• Content is modular-based. Students learn in modules that are broken into units, and write final assessments upon completion of the module. In other words, there is not a “month of tests” at the end of a term; rather, the test dates occur organically as and when a student finishes a module. Students progress at their own pace, within minimum time parameters set by the teacher. Students who excel are able to complete more courses in a given amount of time, or they can finish school earlier.
• Modular-based learning allows for students to have a taste of many content areas. For example, if a student completes a year-long module of biology, but finds that they would like to move onto physics, then they are able to do so for their next module of science – they are not locked into a selected subject for three years.
• Students learn independently, asking teachers for help when they are struggling with the content, or needing inspiration, or just want to discuss the topic by brainstorming and debating with the teacher as the guide at their side. For this approach to work well, careful choice needs to be given to the books used to teach each subject. This does not negate wonderful group sessions, but we have found that subjects such as maths, science, geography, accountancy and English writing lend themselves to independent learning.
• Students proceed at their own pace. Obviously, this is balanced with a minimum time requirement – the teachers help them set time frames to map the content and the projects, tests and exams on their calendar. This requires a deep shift from performing due to external stimuli such as school-mandated discipline, peer competition and pleasing the teacher, to internal self-discipline, motivation and gratification. As children get older, self-motivation develops as a result of wanting to achieve in their chosen paths of life. But this area is definitely a challenge.
• We use progress reporting. This means that achievements are updated daily, as and when the student achieves in unit tests and modular assessments. The end-of-term examination rush and writing up of reports is not something the students or teachers experience at our school. Detailed remarks are given for results, so that the student is empowered to improve their knowledge. In other words, results are not marks – they are guidelines for what can be celebrated and what needs improvement. Both students and parents are given live access to these progress reports using the Google Drive platform.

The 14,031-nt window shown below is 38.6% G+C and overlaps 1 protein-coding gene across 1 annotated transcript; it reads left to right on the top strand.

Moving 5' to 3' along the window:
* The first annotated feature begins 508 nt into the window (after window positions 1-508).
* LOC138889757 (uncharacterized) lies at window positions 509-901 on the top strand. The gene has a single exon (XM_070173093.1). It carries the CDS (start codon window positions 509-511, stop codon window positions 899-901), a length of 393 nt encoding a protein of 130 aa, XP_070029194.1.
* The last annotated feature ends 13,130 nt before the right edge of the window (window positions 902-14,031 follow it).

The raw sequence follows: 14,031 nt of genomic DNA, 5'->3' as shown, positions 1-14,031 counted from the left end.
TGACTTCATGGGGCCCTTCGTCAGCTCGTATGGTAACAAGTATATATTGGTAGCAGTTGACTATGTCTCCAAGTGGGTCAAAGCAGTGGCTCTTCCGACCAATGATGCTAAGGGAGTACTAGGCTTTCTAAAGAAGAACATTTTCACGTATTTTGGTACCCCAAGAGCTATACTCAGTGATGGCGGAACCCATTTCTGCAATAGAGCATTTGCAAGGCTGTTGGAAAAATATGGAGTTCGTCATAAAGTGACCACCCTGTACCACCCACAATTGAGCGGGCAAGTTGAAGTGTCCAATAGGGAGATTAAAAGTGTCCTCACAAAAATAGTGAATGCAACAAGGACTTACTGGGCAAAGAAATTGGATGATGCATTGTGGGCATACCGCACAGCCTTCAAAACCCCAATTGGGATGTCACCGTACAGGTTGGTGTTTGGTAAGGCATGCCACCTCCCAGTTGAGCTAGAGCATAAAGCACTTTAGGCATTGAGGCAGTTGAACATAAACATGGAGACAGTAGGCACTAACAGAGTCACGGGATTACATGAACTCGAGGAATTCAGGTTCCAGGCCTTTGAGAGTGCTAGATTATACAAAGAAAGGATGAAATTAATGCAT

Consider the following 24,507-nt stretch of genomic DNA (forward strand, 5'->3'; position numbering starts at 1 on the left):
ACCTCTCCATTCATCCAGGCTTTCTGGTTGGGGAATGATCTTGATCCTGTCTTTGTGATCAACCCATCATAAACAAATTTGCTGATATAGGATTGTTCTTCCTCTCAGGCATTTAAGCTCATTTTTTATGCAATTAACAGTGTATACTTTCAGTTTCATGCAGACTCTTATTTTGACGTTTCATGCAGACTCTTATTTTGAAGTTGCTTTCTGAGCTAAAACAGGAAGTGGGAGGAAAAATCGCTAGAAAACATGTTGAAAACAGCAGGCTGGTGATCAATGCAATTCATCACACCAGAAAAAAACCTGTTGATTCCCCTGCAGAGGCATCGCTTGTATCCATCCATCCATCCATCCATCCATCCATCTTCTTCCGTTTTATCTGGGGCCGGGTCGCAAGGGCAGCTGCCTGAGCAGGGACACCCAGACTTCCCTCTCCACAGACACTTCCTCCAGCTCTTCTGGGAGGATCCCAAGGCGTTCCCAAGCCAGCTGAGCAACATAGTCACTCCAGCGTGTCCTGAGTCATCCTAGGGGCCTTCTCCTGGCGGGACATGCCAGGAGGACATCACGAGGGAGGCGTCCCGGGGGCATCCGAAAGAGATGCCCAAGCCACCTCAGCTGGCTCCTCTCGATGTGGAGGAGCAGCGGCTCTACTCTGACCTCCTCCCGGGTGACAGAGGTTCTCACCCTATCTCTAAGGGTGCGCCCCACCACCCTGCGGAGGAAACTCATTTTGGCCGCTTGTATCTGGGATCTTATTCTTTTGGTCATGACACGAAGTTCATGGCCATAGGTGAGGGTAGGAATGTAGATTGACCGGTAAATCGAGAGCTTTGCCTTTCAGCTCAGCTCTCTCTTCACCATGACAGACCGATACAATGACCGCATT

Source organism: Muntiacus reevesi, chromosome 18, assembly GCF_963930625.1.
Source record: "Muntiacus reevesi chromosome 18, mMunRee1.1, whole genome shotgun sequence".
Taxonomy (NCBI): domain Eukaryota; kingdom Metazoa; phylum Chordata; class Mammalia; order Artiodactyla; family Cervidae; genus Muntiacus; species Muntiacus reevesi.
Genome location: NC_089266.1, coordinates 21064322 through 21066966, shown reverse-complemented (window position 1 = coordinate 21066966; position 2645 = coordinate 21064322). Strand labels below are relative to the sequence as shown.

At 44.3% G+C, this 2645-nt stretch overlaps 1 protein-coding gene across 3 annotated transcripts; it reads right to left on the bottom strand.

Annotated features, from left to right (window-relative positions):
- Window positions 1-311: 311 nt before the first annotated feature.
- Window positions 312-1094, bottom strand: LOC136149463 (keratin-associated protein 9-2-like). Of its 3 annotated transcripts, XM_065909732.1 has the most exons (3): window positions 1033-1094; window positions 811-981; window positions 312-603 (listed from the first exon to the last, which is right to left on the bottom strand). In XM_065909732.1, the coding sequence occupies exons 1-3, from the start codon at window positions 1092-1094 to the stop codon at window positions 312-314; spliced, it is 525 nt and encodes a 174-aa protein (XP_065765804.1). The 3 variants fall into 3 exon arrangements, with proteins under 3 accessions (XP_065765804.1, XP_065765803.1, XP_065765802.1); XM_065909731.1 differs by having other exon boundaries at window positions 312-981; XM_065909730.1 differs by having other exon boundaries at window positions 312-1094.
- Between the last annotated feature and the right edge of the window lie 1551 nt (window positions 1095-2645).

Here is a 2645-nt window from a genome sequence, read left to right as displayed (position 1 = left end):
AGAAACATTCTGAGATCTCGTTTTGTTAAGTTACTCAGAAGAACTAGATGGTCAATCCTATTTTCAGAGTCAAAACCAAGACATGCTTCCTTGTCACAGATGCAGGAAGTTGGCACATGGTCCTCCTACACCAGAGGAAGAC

• Blended learning allows us to use technology to teach the mundane. In maths, for example, the student watches a video of the material. If they do not understand, then they simply rewind and listen again, without feeling the embarrassment of “holding up the class” or irritating the teacher. Only if the concept is still not understood does the student approach the teacher. Furthermore, technological support allows three different levels of maths to be mastered in one given class of different ages.
• Experiential learning is one of the pillars of our education ethos and we frequently take the learners out into the real world. Thankfully, Cape Town has much to offer. We are especially strong in this area with our junior high, but find that as the academic work becomes more rigorous in the higher grades, we are less able to pursue this ideal.
• Senior students set their own daily timetables. The mentor provides the structure of how much time should be allocated per subject per week, and then the student decides how they want to structure their day. Sometimes a student wants to spend the whole day doing maths, because he wants to grapple with a concept until he has figured it out. That’s fine; then he adjusts the rest of his subjects/week accordingly. Learning to plan work and time by using projections sets students up for post-school success, both in tertiary education and the workplace.